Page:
After weeks of intense secrecy about Clear Channel’s plans for 101.7 (pierced only by our discovery of the WHBA calls a week or so ago and Lance Venta’s confirmation a few days later on Radio Insight that the new station would be called “The Harbor”), the reality turned out to be not very surprising at all. When Clear Channel finds a formula that works, it tends to repeat that format around the country – and so the recent launches of adult hits as “the Lake” in Cleveland and Charlotte ended up being pretty good previews of what was coming to Boston.

“Safe” is probably the best description of the new format, which is running jockless and commercial-free for the rest of the summer. It launched with Dierks Bentley’s “5-1-5-0” followed by the Standells’ “Dirty Water” and Aerosmith’s “Sweet Emotion,” and the music that’s played since then has all been carefully-tested hits from the 1970s through today, interspersed with liners by actor Ken Hudson Campbell.

It’s about as far opposite as it gets from the modern rock that WFNX played, and ‘FNX (now in its online-only incarnation) isn’t holding its tongue about what’s become of its old FM home: in a Facebook post over the weekend, it referred to “the awful nonsense that now resides on 101.7 FM,” and then went on to take a slap at’s “RadioBDC” (where many former WFNX staffers are now toiling) as “that New York-owned corporate newspaper’s knockoff station that hasn’t launched yet. ”

Ten Years Ago: July 30, 2007

*A venerable set of MASSACHUSETTS call letters will move to yet another spot on the dial (just over the state line in NEW HAMPSHIRE, actually) on Wednesday. That’s when Costa-Eagle will move the WCCM calls and talk format down the dial from its present home on Haverhill-licensed 1490 to the 1110 signal that’s licensed to Salem, NH.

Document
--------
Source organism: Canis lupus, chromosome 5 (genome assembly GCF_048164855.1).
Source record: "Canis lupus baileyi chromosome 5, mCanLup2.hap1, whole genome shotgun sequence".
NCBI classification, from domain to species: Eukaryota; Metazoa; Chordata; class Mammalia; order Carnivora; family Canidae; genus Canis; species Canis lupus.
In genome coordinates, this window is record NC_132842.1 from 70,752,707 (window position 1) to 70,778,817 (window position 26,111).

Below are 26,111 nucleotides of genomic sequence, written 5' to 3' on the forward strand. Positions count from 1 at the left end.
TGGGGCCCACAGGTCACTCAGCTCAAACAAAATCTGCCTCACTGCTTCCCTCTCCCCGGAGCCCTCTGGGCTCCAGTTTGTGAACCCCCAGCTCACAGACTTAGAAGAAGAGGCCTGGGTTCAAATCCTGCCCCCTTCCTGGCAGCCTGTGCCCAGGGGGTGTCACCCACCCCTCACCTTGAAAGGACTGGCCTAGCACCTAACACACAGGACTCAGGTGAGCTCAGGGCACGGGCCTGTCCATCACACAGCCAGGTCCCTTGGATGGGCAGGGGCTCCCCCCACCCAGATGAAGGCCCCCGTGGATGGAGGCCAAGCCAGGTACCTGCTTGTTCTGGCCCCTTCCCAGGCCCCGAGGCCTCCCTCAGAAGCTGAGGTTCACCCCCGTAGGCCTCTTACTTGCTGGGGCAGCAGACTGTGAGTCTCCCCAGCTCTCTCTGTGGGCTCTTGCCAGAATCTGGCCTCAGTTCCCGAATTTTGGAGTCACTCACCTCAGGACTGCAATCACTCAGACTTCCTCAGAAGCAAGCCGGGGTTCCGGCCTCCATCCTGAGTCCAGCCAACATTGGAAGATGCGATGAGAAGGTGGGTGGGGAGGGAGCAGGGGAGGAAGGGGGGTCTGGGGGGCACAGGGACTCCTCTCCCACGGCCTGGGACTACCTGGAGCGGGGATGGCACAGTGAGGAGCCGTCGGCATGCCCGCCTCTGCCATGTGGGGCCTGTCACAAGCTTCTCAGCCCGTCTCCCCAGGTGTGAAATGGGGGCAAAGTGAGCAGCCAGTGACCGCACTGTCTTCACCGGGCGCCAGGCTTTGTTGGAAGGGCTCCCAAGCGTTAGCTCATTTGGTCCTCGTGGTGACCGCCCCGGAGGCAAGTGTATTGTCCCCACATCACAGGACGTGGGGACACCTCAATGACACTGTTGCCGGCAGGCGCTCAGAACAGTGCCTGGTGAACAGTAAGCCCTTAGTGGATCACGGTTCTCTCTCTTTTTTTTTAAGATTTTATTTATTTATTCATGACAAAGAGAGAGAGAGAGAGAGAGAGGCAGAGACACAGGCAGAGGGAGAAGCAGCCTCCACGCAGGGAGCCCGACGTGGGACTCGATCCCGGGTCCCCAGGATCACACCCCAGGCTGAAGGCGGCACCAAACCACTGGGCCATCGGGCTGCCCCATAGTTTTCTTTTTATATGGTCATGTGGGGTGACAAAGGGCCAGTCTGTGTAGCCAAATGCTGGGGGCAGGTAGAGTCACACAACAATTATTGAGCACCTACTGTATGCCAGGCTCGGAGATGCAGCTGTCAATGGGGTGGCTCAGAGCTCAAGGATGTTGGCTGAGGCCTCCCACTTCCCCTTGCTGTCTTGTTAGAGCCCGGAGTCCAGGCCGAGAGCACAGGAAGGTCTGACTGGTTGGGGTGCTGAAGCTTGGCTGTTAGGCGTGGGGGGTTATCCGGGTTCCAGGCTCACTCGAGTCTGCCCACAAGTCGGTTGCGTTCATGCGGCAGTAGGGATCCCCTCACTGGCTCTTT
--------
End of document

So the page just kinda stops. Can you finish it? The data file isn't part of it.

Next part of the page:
1110’s current occupant, Spanish talk “Impacto” WCEC, will take over the 1490 signal – and listeners who’ve been following the “WCCM” identity around the dial will have to adjust their presents for the second time in five years.

It was back in August 2002 that Costa-Eagle dislodged WCCM from the most potent signal in its cluster, the Lawrence-licensed 800 facility that had operated as WCCM since 1947, in order to install Spanish tropical WNNW (previously at 1110) on the 800 signal. WCCM in turn replaced the equally venerable WHAV on 1490 – but that signal, while licensed for fulltime operation, was hard to hear in much of the Lawrence area even by day, and nearly impossible at night. That, in turn, made it vaguely pointless for WCCM to carry some of the Lawrence-oriented programming it had carried, not to mention Lowell Spinners baseball, which was heard on 1490 for several years as well.

The latest move will bring WCCM’s signal back to more solid coverage of Lawrence and vicinity, but at a price – the 1110 signal signs off at sunset, with no night power at all, so there still won’t be local sports on the “new” WCCM. As for WCEC on 1490, the Hispanic population in and around Haverhill continues to grow, so that half of the move promises to be successful – but we still vividly remember the days, not all that long ago, when Haverhill, Lawrence and Lowell each had multiple local English-language radio voices, too, and it’s sad to think that the days of the old WHAV, WCCM and WLLH are long gone.